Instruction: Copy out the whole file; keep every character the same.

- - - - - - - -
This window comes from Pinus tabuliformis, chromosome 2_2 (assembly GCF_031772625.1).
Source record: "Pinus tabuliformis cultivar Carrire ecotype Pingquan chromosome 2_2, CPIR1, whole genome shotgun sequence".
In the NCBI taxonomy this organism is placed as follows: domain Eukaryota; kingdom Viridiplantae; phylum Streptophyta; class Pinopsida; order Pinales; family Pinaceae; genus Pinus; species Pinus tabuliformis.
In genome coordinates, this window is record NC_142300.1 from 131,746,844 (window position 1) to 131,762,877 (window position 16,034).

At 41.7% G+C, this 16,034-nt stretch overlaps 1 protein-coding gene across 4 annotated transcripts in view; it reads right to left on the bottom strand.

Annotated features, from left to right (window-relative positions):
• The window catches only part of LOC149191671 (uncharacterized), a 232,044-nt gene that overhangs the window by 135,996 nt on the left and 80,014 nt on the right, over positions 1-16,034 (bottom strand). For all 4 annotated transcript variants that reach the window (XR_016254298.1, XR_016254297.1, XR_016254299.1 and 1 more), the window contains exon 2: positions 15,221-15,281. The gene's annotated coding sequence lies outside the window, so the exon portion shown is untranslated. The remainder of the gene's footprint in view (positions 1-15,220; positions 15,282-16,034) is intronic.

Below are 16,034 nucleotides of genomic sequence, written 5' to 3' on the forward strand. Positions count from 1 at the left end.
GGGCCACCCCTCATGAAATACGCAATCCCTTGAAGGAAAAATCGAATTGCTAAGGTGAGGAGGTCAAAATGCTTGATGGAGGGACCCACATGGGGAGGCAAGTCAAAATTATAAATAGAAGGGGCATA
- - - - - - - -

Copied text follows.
This window comes from Pinus tabuliformis, chromosome 2_2 (assembly GCF_031772625.1).
Source record: "Pinus tabuliformis cultivar Carrire ecotype Pingquan chromosome 2_2, CPIR1, whole genome shotgun sequence".
In the NCBI taxonomy this organism is placed as follows: domain Eukaryota; kingdom Viridiplantae; phylum Streptophyta; class Pinopsida; order Pinales; family Pinaceae; genus Pinus; species Pinus tabuliformis.
In genome coordinates, this window is record NC_142300.1 from 131,746,844 (window position 1) to 131,762,877 (window position 16,034).

At 41.7% G+C, this 16,034-nt stretch overlaps 1 protein-coding gene across 4 annotated transcripts in view; it reads right to left on the bottom strand.

Annotated features, from left to right (window-relative positions):
• The window catches only part of LOC149191671 (uncharacterized), a 232,044-nt gene that overhangs the window by 135,996 nt on the left and 80,014 nt on the right, over positions 1-16,034 (bottom strand). For all 4 annotated transcript variants that reach the window (XR_016254298.1, XR_016254297.1, XR_016254299.1 and 1 more), the window contains exon 2: positions 15,221-15,281. The gene's annotated coding sequence lies outside the window, so the exon portion shown is untranslated. The remainder of the gene's footprint in view (positions 1-15,220; positions 15,282-16,034) is intronic.

Below are 16,034 nucleotides of genomic sequence, written 5' to 3' on the forward strand. Positions count from 1 at the left end.
GGGCCACCCCTCATGAAATACGCAATCCCTTGAAGGAAAAATCGAATTGCTAAGGTGAGGAGGTCAAAATGCTTGATGGAGGGACCCACATGGGGAGGCAAGTCAAAATTATAAATAGAAGGGGCATA